“Usually, the main reasons that students leave the school are what we call either financial or value [reasons],” Siegel said. “[Financial], meaning, it’s really hard for families to afford the school and they leave even though we give them tuition assistance. Or, what we call value, where they feel like the product that they’re getting isn’t worth the cost they’re paying even with tuition assistance, or they might be a full-pay family.”

Siegel’s position was created two years before JDS’ sixth grade was moved to the Upper School campus and revamped in 2016. Since then, the admissions department has been extensively analyzing the reasons families choose to leave or come to JDS in order to make modifications to the school that increase family satisfaction and enrollment. Student and parent ambassador programs have also expanded over recent years in order to foster school growth.

“The interest in the middle school has really increased strongly and essentially took a big jump up with the new sixth graders this year,” Siegel said. “This is the first time we’ve strongly increased the number.”

In addition to appealing to new middle school families, JDS’ admissions department has been building a closer relationship with the Israeli Embassy because the school values the diversity and connection to Israel that Israeli students provide. Last year, there were 42 students from the Embassy, and there are 52 this year.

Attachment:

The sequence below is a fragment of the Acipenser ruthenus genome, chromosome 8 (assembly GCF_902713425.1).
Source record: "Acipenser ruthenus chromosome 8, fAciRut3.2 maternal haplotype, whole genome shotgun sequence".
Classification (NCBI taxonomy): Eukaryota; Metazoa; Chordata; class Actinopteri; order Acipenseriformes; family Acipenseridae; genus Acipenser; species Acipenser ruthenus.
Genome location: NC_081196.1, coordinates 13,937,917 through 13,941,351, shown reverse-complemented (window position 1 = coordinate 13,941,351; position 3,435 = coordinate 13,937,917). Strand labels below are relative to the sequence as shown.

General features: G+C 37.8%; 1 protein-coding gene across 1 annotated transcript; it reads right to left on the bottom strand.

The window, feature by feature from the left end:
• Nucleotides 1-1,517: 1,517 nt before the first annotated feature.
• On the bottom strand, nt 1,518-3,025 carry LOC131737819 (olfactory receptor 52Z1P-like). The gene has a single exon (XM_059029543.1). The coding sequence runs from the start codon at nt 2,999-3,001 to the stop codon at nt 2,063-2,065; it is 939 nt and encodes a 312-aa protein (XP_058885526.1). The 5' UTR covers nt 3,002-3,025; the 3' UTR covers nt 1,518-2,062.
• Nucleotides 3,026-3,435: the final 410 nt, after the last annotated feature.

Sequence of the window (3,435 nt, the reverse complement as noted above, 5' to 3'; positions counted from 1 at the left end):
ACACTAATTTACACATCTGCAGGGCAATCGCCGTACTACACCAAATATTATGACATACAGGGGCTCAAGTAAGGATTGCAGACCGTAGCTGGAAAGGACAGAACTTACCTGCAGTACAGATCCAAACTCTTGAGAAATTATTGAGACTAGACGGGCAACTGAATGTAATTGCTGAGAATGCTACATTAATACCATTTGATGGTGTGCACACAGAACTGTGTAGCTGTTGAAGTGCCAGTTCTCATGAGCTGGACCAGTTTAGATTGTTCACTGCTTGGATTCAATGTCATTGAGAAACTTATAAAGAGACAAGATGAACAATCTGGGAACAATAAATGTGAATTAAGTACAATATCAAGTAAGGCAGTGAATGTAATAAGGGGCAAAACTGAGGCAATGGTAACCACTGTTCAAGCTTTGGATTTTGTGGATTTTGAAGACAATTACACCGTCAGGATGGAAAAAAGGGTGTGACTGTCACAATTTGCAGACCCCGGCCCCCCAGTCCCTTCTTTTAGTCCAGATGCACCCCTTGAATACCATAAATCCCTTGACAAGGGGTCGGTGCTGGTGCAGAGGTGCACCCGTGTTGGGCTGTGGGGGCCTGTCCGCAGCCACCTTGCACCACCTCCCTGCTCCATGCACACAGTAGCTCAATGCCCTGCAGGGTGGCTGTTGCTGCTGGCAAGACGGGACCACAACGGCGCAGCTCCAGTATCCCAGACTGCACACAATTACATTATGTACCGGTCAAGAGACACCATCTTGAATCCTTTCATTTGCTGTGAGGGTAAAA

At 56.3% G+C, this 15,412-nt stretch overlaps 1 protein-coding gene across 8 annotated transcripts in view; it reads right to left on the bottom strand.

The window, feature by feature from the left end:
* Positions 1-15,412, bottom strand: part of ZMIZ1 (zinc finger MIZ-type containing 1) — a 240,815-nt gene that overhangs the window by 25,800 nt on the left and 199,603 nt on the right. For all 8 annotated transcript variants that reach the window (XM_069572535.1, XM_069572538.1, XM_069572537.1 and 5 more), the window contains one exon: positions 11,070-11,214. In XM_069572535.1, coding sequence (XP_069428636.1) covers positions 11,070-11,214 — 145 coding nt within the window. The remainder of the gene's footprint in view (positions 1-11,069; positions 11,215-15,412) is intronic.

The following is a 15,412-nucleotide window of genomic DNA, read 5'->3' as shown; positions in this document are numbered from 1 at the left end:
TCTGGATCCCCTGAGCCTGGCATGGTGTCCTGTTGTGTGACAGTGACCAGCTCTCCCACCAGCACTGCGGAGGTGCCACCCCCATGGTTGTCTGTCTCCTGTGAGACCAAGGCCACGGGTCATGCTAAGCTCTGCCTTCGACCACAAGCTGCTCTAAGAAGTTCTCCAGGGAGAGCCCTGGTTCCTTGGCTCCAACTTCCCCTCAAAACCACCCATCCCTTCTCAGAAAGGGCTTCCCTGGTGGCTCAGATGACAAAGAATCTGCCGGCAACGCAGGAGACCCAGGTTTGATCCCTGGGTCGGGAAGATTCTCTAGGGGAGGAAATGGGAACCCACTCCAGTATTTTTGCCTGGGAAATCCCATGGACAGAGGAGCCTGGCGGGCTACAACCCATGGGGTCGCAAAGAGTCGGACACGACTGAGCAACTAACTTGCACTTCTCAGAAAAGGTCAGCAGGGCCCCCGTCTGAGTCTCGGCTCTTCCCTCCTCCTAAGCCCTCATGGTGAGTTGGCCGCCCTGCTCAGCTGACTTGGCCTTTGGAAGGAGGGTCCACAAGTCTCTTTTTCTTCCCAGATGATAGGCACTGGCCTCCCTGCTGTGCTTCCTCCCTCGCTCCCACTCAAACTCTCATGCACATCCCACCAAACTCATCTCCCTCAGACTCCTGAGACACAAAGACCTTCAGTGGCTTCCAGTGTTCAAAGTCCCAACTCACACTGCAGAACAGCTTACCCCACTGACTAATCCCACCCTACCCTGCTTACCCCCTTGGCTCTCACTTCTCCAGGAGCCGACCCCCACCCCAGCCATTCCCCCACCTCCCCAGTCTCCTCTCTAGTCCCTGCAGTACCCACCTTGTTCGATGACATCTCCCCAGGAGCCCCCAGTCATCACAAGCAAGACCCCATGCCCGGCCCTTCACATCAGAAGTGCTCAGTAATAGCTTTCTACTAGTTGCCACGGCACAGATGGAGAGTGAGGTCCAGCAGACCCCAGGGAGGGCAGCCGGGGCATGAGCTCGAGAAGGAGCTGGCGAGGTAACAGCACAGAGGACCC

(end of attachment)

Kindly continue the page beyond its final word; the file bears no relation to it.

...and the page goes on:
Another source of students came when the American Hebrew Academy (AHA) shut down at the beginning of the summer due to financial reasons. AHA was the only pluralistic Jewish boarding school in the United States, and its closing left almost 100 high school students looking for new schools, three of whom chose JDS.

For teachers, JDS’ positive enrollment is both encouraging and instills confidence of JDS’ economic standing.

“A positive enrollment means that the fiscal health [of JDS] is strong, such that I don’t have to think about it all. This means that I can focus on enjoying my teaching,” high school math teacher Victoria Ball said.

Ball’s first year teaching at JDS was when the Great Recession hit in 2009. From 2009 to 2011, JDS’ enrollment decreased by 200 students. According to Ball, the decline in enrollment led to a decrease in morale among faculty members because many were concerned about the school’s economic state.

Ball appreciates the increased enrollment not only for the economic security that it brings, but also for the new students in her classes.

“I think new students bring a lot of energy and different ideas,” Ball said. “Something that has always made me really happy is that, on the whole, most new students really like it here.”

Even if not all new students at JDS were originally planning on enrolling, such as those from AHA, Ball is glad that enrollment is flourishing due to its impact on the surrounding area.

“I think most people who work here are really proud about what we do here. Even if enrollment is perhaps primarily a function of economic conditions, more than anything else, it feels really good to know that this product we take such pride in is a desirable commodity to the community,” Ball said.

This story was featured in the Volume 37, Issue 2 print edition of The Lion’s Tale, published on October 4, 2019.